Duke to begin razing Indiana’s oldest coal plant
EDWARDSPORT, Ind. (AP) — Duke Energy Corp. is preparing to demolish Indiana’s first large, coal-fired power plant, which powered many of the trains that linked the state’s cities and towns when it started operation in 1918.
Duke Energy closed the plant near the town of Edwardsport last spring. The Vincennes Sun-Commercial reports (http://bit.ly/pqXkpr) crews will begin demolishing the structure next month. It has been dwarfed by the $3 billion coal-gasification plant the company is building nearby.
Company spokesman Lew Middleton said there had been discussion a few years ago of possibly turning the plant into a museum, perhaps one that would chronicle the history of coal and coal-fired electricity generation.
“There had been some talk of that, I think, but of course those were days when the economics were a lot better than they are now,” Middleton said.
The Indiana Power Co. built the plant to power the trains that once connected the state’s communities. But as the internal-combustion engine evolved and automobiles became affordable, the need for such trains greatly diminished and the plant’s electricity was diverted to light homes and businesses.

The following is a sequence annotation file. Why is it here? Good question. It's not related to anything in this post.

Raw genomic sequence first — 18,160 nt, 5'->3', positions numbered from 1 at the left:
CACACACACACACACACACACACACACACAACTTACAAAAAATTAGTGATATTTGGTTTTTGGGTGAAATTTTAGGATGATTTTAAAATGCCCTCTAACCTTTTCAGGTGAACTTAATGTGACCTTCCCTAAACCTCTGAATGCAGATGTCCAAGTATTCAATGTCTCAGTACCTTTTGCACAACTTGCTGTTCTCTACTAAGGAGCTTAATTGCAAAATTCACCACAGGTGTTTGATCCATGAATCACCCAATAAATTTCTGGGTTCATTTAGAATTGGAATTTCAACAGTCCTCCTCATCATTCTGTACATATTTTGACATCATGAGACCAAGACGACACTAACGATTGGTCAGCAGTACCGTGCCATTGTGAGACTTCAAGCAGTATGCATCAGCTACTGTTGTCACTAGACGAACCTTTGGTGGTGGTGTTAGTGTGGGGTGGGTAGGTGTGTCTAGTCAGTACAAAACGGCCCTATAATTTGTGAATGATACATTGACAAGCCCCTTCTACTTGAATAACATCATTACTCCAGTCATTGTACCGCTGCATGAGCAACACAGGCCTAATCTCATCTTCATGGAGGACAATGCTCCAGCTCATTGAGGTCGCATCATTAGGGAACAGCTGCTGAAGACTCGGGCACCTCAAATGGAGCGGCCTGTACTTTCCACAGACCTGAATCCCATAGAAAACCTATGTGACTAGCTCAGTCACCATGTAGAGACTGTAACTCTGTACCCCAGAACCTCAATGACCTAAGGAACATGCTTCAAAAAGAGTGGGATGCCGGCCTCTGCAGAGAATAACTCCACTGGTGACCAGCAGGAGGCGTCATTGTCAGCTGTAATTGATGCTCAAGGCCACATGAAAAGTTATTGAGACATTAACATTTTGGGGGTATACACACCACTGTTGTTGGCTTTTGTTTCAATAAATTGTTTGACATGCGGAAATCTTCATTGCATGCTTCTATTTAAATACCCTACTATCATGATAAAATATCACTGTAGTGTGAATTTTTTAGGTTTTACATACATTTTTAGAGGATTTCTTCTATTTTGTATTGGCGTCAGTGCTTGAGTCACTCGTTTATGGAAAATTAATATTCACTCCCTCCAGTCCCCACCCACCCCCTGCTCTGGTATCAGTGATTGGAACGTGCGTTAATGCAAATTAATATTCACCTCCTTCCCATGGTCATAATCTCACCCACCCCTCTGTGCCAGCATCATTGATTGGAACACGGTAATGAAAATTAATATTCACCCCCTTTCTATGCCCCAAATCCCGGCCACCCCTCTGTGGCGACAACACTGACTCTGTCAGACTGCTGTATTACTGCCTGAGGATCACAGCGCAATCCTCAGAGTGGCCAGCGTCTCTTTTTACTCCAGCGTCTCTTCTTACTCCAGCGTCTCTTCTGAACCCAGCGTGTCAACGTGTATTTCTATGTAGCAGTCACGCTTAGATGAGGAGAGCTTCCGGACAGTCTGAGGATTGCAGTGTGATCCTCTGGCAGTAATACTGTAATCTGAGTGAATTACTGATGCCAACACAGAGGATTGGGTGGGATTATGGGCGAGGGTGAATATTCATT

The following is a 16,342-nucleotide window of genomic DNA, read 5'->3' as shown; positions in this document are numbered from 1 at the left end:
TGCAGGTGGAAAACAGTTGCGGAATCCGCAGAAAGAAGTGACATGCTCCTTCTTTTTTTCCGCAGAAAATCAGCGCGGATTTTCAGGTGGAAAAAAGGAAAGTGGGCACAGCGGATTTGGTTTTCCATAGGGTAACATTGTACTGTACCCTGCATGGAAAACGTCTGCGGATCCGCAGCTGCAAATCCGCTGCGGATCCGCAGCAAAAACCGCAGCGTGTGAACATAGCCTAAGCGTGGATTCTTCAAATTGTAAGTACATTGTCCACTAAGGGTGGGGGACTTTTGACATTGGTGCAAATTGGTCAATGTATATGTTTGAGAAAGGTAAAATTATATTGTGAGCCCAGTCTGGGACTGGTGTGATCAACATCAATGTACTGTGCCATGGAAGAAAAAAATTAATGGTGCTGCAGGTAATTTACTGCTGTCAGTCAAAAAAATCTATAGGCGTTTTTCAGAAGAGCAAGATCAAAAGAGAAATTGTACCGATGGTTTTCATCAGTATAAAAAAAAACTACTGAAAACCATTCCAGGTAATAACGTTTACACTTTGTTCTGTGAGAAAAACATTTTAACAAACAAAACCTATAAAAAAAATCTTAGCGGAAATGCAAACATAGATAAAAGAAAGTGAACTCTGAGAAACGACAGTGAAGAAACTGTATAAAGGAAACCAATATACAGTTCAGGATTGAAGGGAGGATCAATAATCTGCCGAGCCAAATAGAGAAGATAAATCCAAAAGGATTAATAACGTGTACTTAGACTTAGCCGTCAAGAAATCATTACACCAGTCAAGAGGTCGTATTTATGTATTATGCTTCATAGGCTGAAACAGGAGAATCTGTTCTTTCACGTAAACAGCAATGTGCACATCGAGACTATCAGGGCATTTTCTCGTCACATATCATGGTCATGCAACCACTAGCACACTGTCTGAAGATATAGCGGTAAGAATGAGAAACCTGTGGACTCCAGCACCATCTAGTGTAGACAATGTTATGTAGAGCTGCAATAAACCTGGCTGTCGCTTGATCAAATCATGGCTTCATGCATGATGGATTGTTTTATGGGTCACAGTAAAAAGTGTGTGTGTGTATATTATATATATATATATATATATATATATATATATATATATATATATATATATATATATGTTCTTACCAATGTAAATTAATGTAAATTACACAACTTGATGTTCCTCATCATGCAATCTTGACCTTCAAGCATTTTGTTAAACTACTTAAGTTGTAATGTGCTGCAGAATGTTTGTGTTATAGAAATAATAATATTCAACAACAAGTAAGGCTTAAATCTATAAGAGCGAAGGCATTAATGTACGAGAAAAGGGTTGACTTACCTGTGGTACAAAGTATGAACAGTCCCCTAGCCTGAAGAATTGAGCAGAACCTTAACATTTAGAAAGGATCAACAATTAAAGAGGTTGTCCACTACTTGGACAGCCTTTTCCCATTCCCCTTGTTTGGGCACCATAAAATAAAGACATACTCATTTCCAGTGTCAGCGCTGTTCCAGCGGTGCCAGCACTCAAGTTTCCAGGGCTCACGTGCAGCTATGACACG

The plant was built at Edwardsport because of its proximity to the West Fork of the White River and an abundance of relatively easily mined coal nearby.
Eventually, the plant was purchased by Public Service Indiana, which was later sold to Cinergy, which, in turn, was bought by Charlotte, N.C.-based Duke Energy.
In the late 1950s new generating units were added to boost the plant’s generating capacity to 130 megawatts. But in recent years the plant was used only when it was absolutely necessary due to the high cost of running it and the comparatively small amount of power it produced.
Duke officials announced four years ago that they would shut down the Edwardsport plant within 10 years, regardless of whether the new coal-gasification plant would be built at the site.
The new 630-megawatt plant is expected to go online next fall. Duke touts it as one of the largest coal-gasification plants in the world. It will convert coal into a synthetic gas processed to remove pollutants such as mercury and sulfur.
The gas will then be burned in a traditional turbine power plant to produce electricity.
Middleton said Duke will turn the site of the old plant in a storage area for burned coal, or slag, produced by the new coal-gasification plant.
Information from: Vincennes Sun-Commercial, http://www.vincennes.com
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